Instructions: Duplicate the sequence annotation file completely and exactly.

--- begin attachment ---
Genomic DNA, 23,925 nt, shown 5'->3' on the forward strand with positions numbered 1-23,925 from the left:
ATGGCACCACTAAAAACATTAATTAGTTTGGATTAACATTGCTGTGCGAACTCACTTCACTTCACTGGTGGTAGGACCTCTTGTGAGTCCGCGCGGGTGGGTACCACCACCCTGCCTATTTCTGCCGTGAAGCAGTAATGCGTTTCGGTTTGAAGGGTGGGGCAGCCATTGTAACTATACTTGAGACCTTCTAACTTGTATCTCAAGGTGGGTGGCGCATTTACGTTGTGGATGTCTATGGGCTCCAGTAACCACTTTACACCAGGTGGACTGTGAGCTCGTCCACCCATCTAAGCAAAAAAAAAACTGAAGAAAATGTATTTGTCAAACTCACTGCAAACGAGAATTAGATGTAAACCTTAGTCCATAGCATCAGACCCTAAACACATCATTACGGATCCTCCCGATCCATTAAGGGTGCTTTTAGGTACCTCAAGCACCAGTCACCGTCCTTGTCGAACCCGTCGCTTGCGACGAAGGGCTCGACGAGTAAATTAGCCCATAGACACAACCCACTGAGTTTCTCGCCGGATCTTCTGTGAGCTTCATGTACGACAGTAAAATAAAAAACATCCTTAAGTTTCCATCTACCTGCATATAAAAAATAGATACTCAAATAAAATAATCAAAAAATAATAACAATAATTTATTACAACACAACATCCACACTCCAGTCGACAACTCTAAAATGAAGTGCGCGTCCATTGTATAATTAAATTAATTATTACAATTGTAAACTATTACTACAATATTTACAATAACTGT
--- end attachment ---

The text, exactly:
Genomic DNA, 23,925 nt, shown 5'->3' on the forward strand with positions numbered 1-23,925 from the left:
ATGGCACCACTAAAAACATTAATTAGTTTGGATTAACATTGCTGTGCGAACTCACTTCACTTCACTGGTGGTAGGACCTCTTGTGAGTCCGCGCGGGTGGGTACCACCACCCTGCCTATTTCTGCCGTGAAGCAGTAATGCGTTTCGGTTTGAAGGGTGGGGCAGCCATTGTAACTATACTTGAGACCTTCTAACTTGTATCTCAAGGTGGGTGGCGCATTTACGTTGTGGATGTCTATGGGCTCCAGTAACCACTTTACACCAGGTGGACTGTGAGCTCGTCCACCCATCTAAGCAAAAAAAAAACTGAAGAAAATGTATTTGTCAAACTCACTGCAAACGAGAATTAGATGTAAACCTTAGTCCATAGCATCAGACCCTAAACACATCATTACGGATCCTCCCGATCCATTAAGGGTGCTTTTAGGTACCTCAAGCACCAGTCACCGTCCTTGTCGAACCCGTCGCTTGCGACGAAGGGCTCGACGAGTAAATTAGCCCATAGACACAACCCACTGAGTTTCTCGCCGGATCTTCTGTGAGCTTCATGTACGACAGTAAAATAAAAAACATCCTTAAGTTTCCATCTACCTGCATATAAAAAATAGATACTCAAATAAAATAATCAAAAAATAATAACAATAATTTATTACAACACAACATCCACACTCCAGTCGACAACTCTAAAATGAAGTGCGCGTCCATTGTATAATTAAATTAATTATTACAATTGTAAACTATTACTACAATATTTACAATAACTGT